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Vector Theory and the Plot Structures of Literature and Drama

Cynthia Joyce Clay
Oestara Publishing LLC
Publication Date: 
Number of Pages: 
[Reviewed by
Underwood Dudley
, on
Reading the title, you might think that here is a book that contains a new application of mathematics or that here is a new book by a mathematical crank. You would be wrong. The book is not by a mathematical crank, nor does it apply linear algebra to literature.

This is a bit disappointing. Chapter titles like “Vector Theory and its Application to Literature and Drama” and “Vector Theory in Relation to the Traditional Dramatic Aesthetic Theories” promise more than is delivered in them. The author has written several books of fiction and at least one play, but she has no advanced mathematical training and the book contains not a single equation, nor even a mathematical symbol.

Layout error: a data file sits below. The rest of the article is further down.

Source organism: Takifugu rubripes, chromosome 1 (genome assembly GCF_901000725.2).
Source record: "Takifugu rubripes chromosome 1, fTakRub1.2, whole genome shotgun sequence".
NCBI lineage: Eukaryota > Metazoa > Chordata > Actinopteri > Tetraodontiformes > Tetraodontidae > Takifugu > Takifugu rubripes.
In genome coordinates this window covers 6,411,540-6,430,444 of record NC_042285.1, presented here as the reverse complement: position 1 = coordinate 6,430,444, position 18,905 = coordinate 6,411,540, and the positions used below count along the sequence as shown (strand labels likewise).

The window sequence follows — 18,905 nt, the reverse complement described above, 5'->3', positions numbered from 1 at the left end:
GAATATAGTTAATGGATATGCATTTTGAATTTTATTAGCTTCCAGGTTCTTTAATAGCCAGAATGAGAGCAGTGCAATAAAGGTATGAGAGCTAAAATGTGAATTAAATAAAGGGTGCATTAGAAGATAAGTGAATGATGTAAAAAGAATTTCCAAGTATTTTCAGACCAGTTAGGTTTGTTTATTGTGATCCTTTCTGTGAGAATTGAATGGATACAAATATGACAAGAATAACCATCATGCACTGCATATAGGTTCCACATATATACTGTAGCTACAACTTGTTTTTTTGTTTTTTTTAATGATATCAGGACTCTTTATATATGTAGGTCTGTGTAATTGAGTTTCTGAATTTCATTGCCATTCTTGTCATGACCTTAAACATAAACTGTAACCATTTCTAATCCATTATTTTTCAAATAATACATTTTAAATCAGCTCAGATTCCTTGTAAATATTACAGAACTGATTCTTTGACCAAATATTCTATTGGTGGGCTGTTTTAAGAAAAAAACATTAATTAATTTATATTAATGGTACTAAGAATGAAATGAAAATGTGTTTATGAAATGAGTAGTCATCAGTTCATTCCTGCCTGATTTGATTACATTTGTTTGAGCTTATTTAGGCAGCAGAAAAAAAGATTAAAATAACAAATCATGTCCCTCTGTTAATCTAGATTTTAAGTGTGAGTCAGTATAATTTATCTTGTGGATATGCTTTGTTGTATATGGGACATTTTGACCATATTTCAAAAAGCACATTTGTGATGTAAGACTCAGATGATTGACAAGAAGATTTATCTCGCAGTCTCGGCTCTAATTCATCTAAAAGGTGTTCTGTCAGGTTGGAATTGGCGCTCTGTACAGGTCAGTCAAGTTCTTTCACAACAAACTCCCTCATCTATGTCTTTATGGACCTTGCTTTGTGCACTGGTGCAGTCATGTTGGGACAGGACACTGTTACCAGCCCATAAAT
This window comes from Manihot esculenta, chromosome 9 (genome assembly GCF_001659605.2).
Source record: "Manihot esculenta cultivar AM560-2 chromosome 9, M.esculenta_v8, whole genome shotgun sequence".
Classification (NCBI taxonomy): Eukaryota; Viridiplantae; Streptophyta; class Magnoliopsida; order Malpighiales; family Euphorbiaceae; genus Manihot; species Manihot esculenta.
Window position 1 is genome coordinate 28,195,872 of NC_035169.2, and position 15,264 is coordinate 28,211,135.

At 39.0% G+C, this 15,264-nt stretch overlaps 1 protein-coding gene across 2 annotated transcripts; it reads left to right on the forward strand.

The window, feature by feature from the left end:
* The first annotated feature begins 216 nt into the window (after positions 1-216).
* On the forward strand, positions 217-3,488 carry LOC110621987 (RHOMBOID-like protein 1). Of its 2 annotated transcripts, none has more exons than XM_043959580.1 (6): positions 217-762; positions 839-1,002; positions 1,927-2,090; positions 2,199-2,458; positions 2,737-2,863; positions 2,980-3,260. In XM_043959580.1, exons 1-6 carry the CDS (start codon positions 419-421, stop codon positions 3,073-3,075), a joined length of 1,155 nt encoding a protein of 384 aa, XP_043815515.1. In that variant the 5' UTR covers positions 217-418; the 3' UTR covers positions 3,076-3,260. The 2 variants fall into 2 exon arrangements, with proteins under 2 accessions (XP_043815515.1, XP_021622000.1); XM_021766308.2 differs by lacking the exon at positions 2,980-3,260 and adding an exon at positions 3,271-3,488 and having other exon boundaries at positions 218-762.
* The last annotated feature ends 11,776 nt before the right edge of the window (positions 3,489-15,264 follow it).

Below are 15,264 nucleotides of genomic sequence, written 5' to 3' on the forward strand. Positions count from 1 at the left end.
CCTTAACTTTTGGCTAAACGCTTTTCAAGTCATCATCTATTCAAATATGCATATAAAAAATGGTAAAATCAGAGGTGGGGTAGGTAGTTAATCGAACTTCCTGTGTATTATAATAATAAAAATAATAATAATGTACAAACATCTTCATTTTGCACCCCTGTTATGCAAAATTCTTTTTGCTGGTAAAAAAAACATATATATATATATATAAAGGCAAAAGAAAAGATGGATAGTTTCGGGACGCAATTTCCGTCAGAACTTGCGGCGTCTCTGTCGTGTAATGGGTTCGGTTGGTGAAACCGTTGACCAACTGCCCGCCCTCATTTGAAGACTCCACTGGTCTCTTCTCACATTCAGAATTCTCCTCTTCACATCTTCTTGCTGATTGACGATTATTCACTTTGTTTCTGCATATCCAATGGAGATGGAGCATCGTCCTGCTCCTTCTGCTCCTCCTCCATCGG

She has found the idea of vector useful to her in literary criticism and she wants to share her insights. There are many passages along the lines of “Lulls show the altered direction of the force at hand, indicate the magnitude the vector now has, and reveal the sense of the transformed vector. Usually the vectors are still largely intact; i.e., retain their positive or negative sense, and so the different-sense vectors go off on their separate ways.” It is difficult to see exactly what “vector” means to her — there is no entry under v in the five-page index.

Her work may advance the art of literary criticism, but there is nothing in it for the mathematician.

Underwood Dudley has retired from DePauw University and is now teaching one section of Calculus at Florida State University.

The table of contents is not available.